Video

O nata lux – Thomas Tallis

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Since tomorrow’s Gospel is that of the Transfiguration.  This hymn comes from the Office of Lauds for the Feast of the Transfiguration, which is celebrated on August 6th.

O nata lux de lumine,
Jesu redemptor saeculi,
Dignare clemens supplicum
Laudes precesque sumere.

Qui carne quondam contegi
Dignatus es pro perditis,
Nos membra confer effici
Tui beati corporis.

Translation: O Light born of Light,
Jesus, redeemer of the world,
with loving-kindness deign to receive
suppliant praise and prayer.

Thou who once deigned to be clothed in flesh
for the sake of the lost,
grant us to be members
of thy blessed body.

Video

Charles-Marie Widor (1844–1937) and Gerre Hancock (1934–2012)

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February 21 marks the birthdays of two gentlemen who made significant contributions to organ music, both as performers and composers.

Charles-Marie Widor, born on this day in 1844, presided over the Cavaillé-Coll organ at Saint-Sulpice in Paris for nearly 64 years.

Gerre Hancock, born on this day in 1934, was the Organist and Master of Choristers at Saint Thomas Church Fifth Avenue in New York City from 1971 until 2004.

Listen to the Sanctus and Benedictus from Widor’s Messe, Op. 36.

Liturgical Resources for the Papal Transition

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The Secretariat for Divine Worship at the United States Conference of Catholic Bishops has provided Liturgical Resources for the Papal Transition, a document which includes suggested texts for votive Masses for the current pope, during the time of the election of his successor, and upon the election of the new pope.  It’s a useful resource.  I have already begun to use material from it for use in my parish.

At the end of the document, it provides musical suggestions.  While it is complicated to have a musical inventory that will suit the needs of all congregations, this list is deficient in a number of areas.  There’s not a single suggestion of Gregorian chant provided.  (For example, providing the Latin propers of each Votive Mass would be an ideal point of departure!)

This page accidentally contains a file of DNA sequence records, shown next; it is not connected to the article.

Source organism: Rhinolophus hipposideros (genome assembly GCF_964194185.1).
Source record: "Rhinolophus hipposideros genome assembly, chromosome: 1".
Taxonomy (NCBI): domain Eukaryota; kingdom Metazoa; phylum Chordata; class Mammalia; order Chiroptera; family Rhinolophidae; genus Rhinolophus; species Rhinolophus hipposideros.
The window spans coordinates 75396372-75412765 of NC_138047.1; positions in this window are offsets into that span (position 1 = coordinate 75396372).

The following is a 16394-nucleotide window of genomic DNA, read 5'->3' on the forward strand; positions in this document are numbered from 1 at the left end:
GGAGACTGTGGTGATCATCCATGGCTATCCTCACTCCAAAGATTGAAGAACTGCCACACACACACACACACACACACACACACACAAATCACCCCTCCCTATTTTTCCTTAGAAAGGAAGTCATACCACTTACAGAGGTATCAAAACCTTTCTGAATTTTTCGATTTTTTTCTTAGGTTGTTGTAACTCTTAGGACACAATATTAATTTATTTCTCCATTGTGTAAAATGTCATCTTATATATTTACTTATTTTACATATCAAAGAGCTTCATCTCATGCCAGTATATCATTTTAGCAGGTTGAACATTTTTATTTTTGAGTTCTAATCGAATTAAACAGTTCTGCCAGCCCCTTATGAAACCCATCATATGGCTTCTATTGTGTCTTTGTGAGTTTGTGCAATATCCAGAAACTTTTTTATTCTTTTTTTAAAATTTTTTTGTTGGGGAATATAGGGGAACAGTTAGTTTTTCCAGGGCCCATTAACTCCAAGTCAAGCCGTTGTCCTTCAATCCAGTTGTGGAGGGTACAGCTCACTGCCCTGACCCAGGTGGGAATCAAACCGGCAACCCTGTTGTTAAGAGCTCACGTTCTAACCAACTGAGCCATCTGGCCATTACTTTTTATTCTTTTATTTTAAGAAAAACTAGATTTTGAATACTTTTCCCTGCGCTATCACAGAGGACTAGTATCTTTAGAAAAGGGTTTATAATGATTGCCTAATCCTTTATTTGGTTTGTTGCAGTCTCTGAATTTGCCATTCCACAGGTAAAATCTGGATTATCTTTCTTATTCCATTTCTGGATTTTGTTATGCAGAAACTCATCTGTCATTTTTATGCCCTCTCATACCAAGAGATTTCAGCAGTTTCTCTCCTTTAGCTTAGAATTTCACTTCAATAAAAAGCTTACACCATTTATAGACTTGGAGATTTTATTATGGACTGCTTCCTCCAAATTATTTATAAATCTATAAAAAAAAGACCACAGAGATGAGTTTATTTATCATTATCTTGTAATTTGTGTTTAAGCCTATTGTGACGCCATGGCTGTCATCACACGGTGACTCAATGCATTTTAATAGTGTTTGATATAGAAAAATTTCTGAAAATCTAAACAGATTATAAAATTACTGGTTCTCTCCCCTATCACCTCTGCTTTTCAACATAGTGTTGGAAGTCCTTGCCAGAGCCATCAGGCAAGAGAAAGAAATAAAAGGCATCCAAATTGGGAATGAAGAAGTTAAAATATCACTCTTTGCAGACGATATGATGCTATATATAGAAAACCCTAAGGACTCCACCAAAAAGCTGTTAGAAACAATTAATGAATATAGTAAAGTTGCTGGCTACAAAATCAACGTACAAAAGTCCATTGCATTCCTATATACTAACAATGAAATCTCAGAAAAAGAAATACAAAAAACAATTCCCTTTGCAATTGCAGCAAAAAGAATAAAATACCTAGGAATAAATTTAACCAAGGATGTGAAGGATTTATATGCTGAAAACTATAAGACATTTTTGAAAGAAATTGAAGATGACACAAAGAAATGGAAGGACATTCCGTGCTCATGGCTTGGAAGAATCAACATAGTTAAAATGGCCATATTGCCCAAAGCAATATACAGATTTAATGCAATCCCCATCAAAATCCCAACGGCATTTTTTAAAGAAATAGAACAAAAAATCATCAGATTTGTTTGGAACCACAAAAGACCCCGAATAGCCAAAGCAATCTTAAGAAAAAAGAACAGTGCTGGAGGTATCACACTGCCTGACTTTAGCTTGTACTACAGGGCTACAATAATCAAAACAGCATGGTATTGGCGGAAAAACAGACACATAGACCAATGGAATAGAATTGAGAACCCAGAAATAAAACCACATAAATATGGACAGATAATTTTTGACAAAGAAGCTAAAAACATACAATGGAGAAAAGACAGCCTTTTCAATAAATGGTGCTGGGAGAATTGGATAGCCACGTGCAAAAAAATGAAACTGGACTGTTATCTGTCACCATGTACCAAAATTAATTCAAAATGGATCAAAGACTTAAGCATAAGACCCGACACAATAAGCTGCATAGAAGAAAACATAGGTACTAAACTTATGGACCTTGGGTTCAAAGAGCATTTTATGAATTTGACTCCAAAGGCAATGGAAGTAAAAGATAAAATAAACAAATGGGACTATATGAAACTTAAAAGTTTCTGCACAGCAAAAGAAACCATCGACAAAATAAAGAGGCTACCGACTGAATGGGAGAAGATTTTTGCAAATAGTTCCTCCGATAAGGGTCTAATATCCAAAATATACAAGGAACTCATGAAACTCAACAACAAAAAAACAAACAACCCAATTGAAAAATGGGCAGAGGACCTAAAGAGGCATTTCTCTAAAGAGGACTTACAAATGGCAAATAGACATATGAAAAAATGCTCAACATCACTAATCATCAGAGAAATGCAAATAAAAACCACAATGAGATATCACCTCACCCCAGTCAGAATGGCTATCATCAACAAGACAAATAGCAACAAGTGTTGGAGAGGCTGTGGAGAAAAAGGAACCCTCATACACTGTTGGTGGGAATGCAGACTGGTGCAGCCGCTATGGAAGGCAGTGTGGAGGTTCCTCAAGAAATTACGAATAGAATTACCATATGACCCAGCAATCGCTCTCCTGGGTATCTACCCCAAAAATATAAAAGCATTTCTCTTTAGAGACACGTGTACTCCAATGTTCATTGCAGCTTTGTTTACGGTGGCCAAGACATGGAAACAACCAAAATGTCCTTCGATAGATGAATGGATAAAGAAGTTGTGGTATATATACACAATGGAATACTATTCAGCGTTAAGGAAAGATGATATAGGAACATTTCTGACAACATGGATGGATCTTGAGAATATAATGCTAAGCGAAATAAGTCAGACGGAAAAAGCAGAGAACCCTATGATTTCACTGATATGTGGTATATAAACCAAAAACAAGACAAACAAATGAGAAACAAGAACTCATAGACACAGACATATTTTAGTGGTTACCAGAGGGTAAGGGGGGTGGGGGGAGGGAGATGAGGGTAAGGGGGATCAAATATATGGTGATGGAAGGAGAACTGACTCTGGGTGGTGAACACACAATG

Nonetheless, this is a valuable resource for all involved in planning and executing liturgies in the weeks ahead.

Presidents Day

Today is Presidents Day, a federal holiday in the USA.  While the holiday was originally established to honor the first president of the United States, George Washington, it has, in recent years, been expanded to honor all of the men who have served as commander-in-chief.

Today, let us pause to remember the men who have led this nation through peace and war.  Let us also pray today for President Barack Obama, whom the people of this nation have freely elected as its president.  May he continue to support and defend the Constitution of the United States and uphold all our liberties, especially religious liberty.

Attende, Domine

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With all the excitement caused by the news that Pope Benedict would renounce the papal throne, it’s been easy to forget that we have begun the penitential season of Lent.  (I hope that everybody abstained from meat today!)

One of the great Lenten hymns is Attende, Domine, et miserere quia peccavimus tibi (Hear us, Lord, and have mercy for we have sinned against thee).  As a meditation, close your eyes for a few minutes and listen to this lovely prelude on the Gregorian hymn composed by the twentieth century French organist and composer, Jeanne Demessieux (1921–1968).  This work comes from a set of twelve chorale preludes on Gregorian themes (Op. 8).  A student of Marcel Dupré, Demessieux was an extraordinary organist, having memorized the complete organ works of Bach, Franck, Liszt and Dupré, among others.  She was the organist for two churches in Paris, Saint-Esprit and La Madeleine.  In her own right, Demessieux was also a gifted composer.  If you enjoy what you listen to, my colleague and dear friend, Stephen Tharp, recently recorded the complete organ works of Jeanne Demessieux; he is one of only a small handful of organists to do so.  Unfortunately, the CD is out print, however, you can purchase the recording on iTunes.

Here is the entire hymn text.